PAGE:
Globalization and Redistribution: The Missing Link
AbstractThe "globalization debate" is often cast as a dispute between optimists who see global markets working to all societies’ long-term economic advantage and pessimists who fear that international integration will ultimately discourage long-term economic growth and development. As important as it is, however, the question of how globalization affects long-run economic performance is not the only relevant consideration: what about globalization’s impact on long-run political performance? This latter question has not received the attention it deserves. The purpose of this paper is to begin redressing that imbalance. Its main argument is that redistribution levels, which tend to depress political volatility (and are an important dependent variable in their own right), are a function – in the long run – of inequality. It is not aggregate or society-wide inequality that matters, however, so much as spatial inequality: the geographic segregation of differently endowed societal actors. After laying out this argument, the paper assesses globalization’s long-term demographic effects. Its tentative conclusion – that globalization encourages economic segregation, which in turn encourages (at least potentially) welfare-state retrenchment – is bolstered by a brief survey of recent trends in a number of countries around the world. The paper closes by considering a possible objection to its emphasis on spatial segregation: by reducing economic barriers to secession, globalization might be thought to mitigate, rather than sharpen, geographic tensions. This line of analysis is, the paper suggests, politically naive; for all the talk about globalization’s "disintegrationist" tendencies, the barriers to secession – even for regionally concentrated subnational groups – are likely to remain extremely high.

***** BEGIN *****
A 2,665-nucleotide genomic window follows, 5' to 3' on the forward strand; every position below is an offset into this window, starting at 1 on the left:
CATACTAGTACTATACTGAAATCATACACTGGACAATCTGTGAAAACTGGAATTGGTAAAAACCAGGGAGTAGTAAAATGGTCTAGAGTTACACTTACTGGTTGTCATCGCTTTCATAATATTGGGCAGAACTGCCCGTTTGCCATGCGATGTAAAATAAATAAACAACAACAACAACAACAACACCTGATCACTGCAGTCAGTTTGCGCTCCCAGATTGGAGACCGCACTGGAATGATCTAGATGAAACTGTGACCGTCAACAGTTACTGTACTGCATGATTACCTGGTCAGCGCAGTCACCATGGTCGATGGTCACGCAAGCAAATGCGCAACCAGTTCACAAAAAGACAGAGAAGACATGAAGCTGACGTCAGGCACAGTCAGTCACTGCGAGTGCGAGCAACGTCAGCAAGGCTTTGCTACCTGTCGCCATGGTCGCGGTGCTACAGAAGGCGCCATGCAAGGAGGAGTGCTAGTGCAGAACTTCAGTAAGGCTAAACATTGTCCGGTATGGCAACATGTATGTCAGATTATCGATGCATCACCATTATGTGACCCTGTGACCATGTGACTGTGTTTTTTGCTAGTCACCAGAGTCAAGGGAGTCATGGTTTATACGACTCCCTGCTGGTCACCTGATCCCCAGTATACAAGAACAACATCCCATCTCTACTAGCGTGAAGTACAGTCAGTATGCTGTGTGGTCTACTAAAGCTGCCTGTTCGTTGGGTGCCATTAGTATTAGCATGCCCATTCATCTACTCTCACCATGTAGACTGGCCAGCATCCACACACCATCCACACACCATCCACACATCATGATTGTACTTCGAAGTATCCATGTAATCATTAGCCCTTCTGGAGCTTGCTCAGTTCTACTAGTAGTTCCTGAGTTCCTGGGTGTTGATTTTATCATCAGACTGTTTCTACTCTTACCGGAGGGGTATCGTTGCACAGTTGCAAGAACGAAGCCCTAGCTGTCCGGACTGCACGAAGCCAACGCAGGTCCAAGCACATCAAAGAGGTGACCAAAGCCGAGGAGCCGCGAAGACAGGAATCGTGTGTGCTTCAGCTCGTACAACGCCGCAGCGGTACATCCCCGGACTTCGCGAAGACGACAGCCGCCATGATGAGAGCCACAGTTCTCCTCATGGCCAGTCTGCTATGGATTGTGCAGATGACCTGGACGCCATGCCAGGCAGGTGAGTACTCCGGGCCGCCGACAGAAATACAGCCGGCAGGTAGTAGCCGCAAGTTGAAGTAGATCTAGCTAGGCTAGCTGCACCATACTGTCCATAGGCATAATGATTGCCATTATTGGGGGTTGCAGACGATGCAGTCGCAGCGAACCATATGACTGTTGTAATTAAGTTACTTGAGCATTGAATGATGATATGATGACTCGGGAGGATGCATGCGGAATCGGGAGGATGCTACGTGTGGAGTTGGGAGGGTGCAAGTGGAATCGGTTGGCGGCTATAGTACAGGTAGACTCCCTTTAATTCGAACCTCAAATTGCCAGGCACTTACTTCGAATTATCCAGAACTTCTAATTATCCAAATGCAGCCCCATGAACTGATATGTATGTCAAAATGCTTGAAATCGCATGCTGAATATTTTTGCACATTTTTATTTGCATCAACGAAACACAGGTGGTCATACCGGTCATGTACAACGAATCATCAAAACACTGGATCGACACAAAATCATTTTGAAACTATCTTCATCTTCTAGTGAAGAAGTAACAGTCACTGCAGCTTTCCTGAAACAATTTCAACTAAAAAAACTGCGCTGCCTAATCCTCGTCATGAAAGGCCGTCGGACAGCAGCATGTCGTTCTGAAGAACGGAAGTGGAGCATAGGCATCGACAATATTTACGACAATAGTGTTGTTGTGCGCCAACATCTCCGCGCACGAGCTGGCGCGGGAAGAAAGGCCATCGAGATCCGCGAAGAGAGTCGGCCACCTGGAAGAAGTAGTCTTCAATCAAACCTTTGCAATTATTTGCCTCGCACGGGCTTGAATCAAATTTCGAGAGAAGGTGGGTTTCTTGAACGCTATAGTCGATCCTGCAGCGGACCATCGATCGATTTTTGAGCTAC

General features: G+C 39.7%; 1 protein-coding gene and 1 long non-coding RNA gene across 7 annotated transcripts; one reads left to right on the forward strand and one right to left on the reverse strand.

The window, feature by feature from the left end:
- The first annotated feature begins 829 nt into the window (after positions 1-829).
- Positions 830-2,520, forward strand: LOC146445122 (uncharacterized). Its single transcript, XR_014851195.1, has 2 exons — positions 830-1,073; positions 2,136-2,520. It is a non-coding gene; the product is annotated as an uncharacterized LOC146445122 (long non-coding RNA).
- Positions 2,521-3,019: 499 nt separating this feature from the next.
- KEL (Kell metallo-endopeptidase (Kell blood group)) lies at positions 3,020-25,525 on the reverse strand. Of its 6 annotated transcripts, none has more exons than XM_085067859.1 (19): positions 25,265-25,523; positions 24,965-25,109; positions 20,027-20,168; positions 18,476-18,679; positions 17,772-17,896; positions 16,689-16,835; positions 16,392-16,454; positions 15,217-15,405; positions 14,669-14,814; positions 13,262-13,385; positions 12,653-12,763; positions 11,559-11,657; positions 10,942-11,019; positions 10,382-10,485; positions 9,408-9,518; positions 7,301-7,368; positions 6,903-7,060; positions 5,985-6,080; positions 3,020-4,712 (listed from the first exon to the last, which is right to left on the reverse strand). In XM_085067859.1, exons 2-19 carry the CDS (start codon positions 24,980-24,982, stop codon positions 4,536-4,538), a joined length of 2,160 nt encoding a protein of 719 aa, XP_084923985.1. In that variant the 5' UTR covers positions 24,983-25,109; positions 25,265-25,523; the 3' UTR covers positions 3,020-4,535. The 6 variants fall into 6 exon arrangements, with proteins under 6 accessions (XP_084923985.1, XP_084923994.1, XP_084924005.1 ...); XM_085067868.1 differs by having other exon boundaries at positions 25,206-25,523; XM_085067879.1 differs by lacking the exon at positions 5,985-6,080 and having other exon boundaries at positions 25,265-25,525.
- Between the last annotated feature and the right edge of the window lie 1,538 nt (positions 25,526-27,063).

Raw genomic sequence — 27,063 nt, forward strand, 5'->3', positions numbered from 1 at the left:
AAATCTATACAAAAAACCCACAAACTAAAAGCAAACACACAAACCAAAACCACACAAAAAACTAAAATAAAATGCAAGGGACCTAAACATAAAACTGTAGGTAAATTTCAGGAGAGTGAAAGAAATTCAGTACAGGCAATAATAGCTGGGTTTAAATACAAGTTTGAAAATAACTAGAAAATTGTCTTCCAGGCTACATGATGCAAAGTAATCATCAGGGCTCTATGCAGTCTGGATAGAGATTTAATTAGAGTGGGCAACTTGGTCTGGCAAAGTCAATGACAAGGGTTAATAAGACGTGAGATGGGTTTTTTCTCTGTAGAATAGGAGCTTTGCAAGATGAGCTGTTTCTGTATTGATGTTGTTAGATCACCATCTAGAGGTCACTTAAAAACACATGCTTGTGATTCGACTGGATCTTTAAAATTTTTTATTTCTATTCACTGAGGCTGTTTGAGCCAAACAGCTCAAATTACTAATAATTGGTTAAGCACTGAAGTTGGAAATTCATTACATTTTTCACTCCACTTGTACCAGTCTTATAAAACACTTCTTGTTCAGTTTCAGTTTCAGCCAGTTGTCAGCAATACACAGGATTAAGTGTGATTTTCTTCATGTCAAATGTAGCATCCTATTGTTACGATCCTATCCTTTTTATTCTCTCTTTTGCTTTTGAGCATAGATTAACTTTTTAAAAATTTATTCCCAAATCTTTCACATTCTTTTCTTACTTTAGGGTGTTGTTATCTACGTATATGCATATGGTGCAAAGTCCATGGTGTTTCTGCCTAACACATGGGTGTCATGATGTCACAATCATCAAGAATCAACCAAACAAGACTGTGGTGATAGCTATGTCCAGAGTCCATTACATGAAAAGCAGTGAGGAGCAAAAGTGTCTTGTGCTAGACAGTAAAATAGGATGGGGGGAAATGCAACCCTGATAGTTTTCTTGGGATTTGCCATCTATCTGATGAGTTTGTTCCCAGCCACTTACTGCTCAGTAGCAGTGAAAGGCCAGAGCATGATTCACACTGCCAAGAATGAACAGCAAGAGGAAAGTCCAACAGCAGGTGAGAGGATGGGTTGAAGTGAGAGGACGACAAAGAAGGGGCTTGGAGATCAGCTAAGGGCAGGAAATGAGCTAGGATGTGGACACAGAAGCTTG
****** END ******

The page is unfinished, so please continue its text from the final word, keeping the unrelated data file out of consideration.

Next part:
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Bibliographic InfoPaper provided by Harris School of Public Policy Studies, University of Chicago in its series Working Papers with number 0508.
Date of creation: Aug 2005
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globalization; redistribution; economic growth; political performance;
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